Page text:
Hanukkah contains so many ideas and is open to so many interpretations and modern re-imaginings that it's difficult to know where to start.
Is it about muscular Maccabean Judaism with heroic battles fought with God on our side? Or is about miracles in the Temple that prove that God never abandons His people? Has it become the Jewish answer to (secular) Christmas celebrations, a way to make sure the children don't feel left out of the present buying frenzy? Perhaps the real miracle (as the Rugrats Hanukkah special told us) is that we have spent more than two thousand years eating grated fried potatoes and donuts - and yet we have survived!
This year, I'm thinking about Hanukkah just in terms of light and darkness.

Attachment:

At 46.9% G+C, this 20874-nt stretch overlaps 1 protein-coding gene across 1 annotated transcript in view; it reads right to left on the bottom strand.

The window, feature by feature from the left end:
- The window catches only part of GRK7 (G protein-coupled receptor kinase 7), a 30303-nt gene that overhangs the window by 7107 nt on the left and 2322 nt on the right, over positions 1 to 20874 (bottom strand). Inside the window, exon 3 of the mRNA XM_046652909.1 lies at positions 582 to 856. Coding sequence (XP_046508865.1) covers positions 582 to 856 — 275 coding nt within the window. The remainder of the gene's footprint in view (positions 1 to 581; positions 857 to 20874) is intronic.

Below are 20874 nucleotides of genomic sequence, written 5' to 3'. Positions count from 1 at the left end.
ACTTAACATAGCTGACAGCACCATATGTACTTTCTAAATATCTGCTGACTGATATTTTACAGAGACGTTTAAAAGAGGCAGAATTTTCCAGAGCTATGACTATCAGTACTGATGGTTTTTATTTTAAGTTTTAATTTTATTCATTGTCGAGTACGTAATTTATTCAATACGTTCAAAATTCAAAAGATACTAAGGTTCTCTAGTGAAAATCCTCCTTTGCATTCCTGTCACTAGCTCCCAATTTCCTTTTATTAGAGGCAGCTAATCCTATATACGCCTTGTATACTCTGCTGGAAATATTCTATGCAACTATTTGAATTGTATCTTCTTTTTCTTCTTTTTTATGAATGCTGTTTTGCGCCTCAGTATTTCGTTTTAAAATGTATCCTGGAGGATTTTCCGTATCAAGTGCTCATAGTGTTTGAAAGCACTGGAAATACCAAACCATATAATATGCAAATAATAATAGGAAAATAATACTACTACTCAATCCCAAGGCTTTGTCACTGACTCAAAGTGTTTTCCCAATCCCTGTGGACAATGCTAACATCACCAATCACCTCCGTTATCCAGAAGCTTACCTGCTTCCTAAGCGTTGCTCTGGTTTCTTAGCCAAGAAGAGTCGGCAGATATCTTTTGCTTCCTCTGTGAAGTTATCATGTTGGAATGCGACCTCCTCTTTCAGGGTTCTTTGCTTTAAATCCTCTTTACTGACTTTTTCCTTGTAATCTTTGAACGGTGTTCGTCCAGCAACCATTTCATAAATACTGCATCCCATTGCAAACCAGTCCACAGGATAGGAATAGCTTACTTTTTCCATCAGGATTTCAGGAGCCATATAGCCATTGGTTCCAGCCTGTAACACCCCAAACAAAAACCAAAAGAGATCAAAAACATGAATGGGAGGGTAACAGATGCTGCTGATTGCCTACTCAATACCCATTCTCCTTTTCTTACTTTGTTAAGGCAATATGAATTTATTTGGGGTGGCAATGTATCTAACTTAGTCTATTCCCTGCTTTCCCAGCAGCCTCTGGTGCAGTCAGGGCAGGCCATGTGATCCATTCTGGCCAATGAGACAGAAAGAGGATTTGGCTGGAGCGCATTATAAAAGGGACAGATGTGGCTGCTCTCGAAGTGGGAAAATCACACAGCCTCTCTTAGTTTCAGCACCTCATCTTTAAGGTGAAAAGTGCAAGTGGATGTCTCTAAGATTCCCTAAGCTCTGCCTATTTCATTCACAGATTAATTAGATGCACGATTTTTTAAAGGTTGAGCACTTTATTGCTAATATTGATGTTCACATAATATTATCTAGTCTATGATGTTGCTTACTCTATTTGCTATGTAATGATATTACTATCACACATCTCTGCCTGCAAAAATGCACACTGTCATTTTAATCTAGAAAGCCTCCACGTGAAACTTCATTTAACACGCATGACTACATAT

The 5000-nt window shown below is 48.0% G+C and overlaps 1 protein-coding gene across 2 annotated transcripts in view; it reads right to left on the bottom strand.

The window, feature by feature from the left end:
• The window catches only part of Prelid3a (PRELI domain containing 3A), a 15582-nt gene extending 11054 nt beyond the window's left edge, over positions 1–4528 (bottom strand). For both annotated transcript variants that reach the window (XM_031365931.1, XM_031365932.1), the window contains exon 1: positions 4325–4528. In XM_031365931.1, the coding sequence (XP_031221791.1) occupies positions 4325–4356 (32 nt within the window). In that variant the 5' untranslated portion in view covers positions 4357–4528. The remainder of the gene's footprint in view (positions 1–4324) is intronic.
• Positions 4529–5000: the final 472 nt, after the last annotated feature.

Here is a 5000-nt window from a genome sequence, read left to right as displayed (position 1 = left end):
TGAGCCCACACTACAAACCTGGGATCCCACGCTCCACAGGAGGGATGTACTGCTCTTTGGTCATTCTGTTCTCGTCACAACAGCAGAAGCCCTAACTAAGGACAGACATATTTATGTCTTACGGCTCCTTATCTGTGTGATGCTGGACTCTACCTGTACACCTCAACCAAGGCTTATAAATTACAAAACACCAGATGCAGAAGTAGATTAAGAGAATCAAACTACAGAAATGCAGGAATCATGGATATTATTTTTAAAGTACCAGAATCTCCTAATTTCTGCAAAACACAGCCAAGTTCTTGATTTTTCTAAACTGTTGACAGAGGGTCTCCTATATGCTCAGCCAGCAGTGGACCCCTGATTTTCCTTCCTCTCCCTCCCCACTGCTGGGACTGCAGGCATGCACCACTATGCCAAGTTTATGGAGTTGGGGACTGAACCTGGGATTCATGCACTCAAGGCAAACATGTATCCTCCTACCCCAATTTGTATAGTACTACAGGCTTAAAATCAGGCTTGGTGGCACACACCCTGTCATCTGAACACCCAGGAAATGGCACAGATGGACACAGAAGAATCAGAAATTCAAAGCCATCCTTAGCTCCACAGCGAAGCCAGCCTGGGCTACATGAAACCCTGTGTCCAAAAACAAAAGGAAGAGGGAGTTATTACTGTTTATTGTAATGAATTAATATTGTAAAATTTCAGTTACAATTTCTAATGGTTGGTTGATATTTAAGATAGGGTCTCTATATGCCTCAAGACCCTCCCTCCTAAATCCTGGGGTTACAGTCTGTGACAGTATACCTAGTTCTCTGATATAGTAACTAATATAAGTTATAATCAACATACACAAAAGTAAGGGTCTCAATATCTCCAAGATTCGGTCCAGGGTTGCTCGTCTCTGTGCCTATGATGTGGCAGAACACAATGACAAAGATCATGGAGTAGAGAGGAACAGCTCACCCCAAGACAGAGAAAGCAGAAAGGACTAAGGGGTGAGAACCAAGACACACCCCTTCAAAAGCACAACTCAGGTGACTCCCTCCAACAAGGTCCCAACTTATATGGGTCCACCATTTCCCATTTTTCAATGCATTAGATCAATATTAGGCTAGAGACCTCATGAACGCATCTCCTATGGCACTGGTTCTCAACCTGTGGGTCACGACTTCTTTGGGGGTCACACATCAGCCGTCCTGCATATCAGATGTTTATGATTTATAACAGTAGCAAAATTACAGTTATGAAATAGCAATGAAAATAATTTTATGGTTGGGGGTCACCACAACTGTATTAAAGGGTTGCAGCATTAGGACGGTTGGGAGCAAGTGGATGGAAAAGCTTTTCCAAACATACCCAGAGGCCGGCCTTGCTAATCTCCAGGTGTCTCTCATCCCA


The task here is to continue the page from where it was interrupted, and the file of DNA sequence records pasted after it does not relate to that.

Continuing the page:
Each night, for eight days, we kindle one more tiny, fragile candle that burns gently for no more than twenty minutes. And each night a little more darkness becomes illuminated. Slowly we light the way ahead and rededicate not an ancient temple but ourselves.
When it comes to Israel/Palestine we need all the light we can find and all of the rededication we can muster in our pursuit of peace with justice.
For those readers not onboard for my first Hanukkah as a blogger, here's last year's reflections -
Maccabees, Miracles and Zionists...and how to get the balance right